Ask any historian: Nothing beats metaphors born of presidential scandal. When our highest elected officials transgress, their sins become symbols. Teapot Dome wasn’t just a crooked oil deal perpetrated by Warren G. Harding’s underlings, but Corruption in the Halls of Government; Watergate wasn’t just a break-in/coverup, but the End of the Public’s Trust in Elected Officials; Iran-contra wasn’t just the Reagan administration’s nutty attempt to fund opposition to socialist Sandanistas in Nicaragua with money from illegal arms sales, but the Final Flowering of America’s Cold-War Mentality. These great ethical lapses define 20th-century presidential politics, just as President Bill Clinton and intern Monica Lewinsky’s illicit White House canoodling defined... or, at least, defined... uh... something or other... wait... what were we supposed to learn from that whole Lewinsky thing again?
Even Ken Gormley, who spent nine years writing a new 789-page review of the Lewinsky affair called The Death of American Virtue, isn’t sure what Monica means. “It would remain unclear to many of those who participated in the drama, on both sides of the political aisle, exactly what it had accomplished,” Gormley writes of Clinton’s impeachment of Independent Counsel Kenneth Starr’s recommendation and subsequent acquittal.
Gormley’s book, based on original interviews with Clinton v. Starr all-stars – including the president, the prosecutor, Lewinsky, Clinton harassee Paula Jones, FBI informant Linda Tripp, Whitewater conspirator Susan McDougal, and Republican Sen. Henry Hyde – is exhaustive and exhausting, but packs enough narrative punch to transport a reader back to a time when the economy was booming, “Friends” was on the air, and a chief executive’s semen ended up on his intern’s dress even though (according to Clinton’s untruthful testimony) they had never been alone together. (“Even Monica Lewinsky,” who perjured herself trying to protect the president, “concluded that Bill Clinton had lied under oath,” Gormley writes.)
How did an inquiry into Clinton associate James McDougal’s shady Arkansas real estate ventures turn into a wince-inducing investigation of Slick Willie’s love life? Clinton and Starr, “two unusually talented Southerners who grew up in modest circumstances, each with ambitions to rise to great heights in public service, were born of the same time and place in American history,” Gormley writes. “The story of how their paths collided so forcefully,... is the story of how politics and law combined and exploded like gasoline touched by a torch.” Gormley, a former student of Nixon special prosecutor Archibald Cox who wrote a book about Watergate, offers a procedural not unlike Manson prosecutor Vincent Bugliosi’s “Helter Skelter,” setting aside tabloid gossip to focus on legal process – in this case, the unprecedented constitutional crisis that threatened Clinton’s second term and handed George W. Bush the presidency.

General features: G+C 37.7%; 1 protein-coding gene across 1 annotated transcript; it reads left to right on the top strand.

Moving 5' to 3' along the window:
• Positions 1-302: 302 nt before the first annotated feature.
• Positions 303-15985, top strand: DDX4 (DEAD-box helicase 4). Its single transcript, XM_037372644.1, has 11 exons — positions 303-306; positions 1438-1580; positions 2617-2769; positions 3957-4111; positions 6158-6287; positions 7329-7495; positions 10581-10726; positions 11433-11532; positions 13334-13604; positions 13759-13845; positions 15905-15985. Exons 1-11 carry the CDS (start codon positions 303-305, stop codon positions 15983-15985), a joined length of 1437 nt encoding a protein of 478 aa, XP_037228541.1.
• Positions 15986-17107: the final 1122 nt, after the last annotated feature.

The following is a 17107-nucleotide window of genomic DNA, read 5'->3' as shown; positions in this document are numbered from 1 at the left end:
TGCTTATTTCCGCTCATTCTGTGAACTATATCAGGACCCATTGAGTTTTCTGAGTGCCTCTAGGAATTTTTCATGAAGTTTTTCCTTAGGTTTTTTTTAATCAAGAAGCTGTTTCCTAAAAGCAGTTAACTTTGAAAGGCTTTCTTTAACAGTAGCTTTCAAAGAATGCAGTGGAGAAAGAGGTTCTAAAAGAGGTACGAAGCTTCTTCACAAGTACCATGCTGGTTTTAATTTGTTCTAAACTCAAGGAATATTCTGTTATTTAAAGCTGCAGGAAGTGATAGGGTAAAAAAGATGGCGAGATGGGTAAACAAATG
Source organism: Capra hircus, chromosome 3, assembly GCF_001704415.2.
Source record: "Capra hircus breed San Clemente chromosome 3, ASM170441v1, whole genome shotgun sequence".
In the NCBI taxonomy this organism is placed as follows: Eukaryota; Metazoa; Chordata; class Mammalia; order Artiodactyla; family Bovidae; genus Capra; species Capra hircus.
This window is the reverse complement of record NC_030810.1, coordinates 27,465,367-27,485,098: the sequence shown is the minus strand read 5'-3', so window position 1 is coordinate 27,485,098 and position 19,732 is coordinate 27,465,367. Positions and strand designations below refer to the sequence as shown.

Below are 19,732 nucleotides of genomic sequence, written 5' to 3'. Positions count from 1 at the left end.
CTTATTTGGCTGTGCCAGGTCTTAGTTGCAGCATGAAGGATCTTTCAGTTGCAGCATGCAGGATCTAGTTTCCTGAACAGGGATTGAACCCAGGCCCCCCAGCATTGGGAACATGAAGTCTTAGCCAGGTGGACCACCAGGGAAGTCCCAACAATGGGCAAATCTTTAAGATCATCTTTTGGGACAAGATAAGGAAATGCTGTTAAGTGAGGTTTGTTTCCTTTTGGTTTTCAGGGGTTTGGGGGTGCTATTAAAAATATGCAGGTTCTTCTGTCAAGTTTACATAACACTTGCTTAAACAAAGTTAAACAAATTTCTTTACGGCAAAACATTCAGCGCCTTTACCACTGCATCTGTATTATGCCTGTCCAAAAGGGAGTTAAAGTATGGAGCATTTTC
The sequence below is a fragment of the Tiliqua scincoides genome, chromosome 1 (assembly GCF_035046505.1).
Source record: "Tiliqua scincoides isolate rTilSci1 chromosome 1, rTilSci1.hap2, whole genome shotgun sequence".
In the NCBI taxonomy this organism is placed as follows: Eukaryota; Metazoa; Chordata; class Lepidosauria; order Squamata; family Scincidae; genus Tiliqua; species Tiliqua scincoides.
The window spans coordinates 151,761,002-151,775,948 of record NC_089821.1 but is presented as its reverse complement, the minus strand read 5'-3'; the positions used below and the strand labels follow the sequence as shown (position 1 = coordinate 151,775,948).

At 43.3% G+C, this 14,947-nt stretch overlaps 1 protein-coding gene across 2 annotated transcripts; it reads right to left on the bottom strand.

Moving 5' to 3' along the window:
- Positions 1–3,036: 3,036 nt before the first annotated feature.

Did Starr, hired to investigate a criminal land investment scheme, rightly expand his inquiry to charge Clinton for lying about sex, or was he a conservative Christian on a witch hunt? Had Clinton and Lewinsky, hiding behind a very limited definition of “sex,” perjured themselves by denying their dalliance under oath? These questions have no clear answers and, in the absence of Pentagon Paper-level wrongdoing and a decade removed from late ’90s partisan rancor, it’s to Gormley’s credit that he can sustain a long narrative, leisurely mediate on constitutional arcana at length, and remain neutral.
Well, mostly neutral. Gormley admits in an afterword that he “came to disagree with the course taken by [Republican] Chairman Hyde during the failed impeachment effort.” It’s an explicit, if last-minute, admission of a pro-Clinton bias lurking in the condescending way Gormley quotes anti-Clinton sources in dialect or turns them into caricatures. “He’d embarrassed hisself [sic] by doing what he did,” says Paula Jones, portrayed as an Arkansan hick who “sipped Diet Coke” and “munch[ed] on fried provolone sticks dipped in ranch dressing” during an interview with Gormley, “a compromise lunch that was unhealthy but sufficiently small.” The paranoid, megalomaniacal Linda Tripp is forever “husky-voiced” and “sneaking in puffs of a cigarette.” Gormley is kinder to Lewinsky, but frequent, unsympathetic references to White House “females” remind readers that Clinton, impeached for lies he told about women on the strength of women’s testimony, still emerged from his trial as nothing less than presidential. Gormley’s muted sexism reflects the disturbing reality of Clinton’s eight years in the White House: A likely sex addict became president and, whether or not he committed high crimes and misdemeanors, treated women poorly with no regard for the consequences.
This makes Gormley’s title a bit of a head scratcher. “The Death of American Virtue” makes one expect an indictment where none is forthcoming. Gormley doesn’t imply that Clinton’s sleazy behavior signaled the end of public morality, and never concludes that Starr’s prosecutorial overreach amounted to a triumph of power over principles. So when did American virtue die, and did someone kill it?
Gormley doesn’t know, but maybe it’s our very inability to take lessons from the Lewinsky scandal that signals a wavering of our moral compass. For, during that dark time in American history, whether in the Oval Office, in the Office of the Independent Counsel, in the media, or in the halls of Congress, there were no real good guys, and no real bad guys. There were just human beings making mistakes.
Justin Moyer is a freelance writer in Washington, D.C.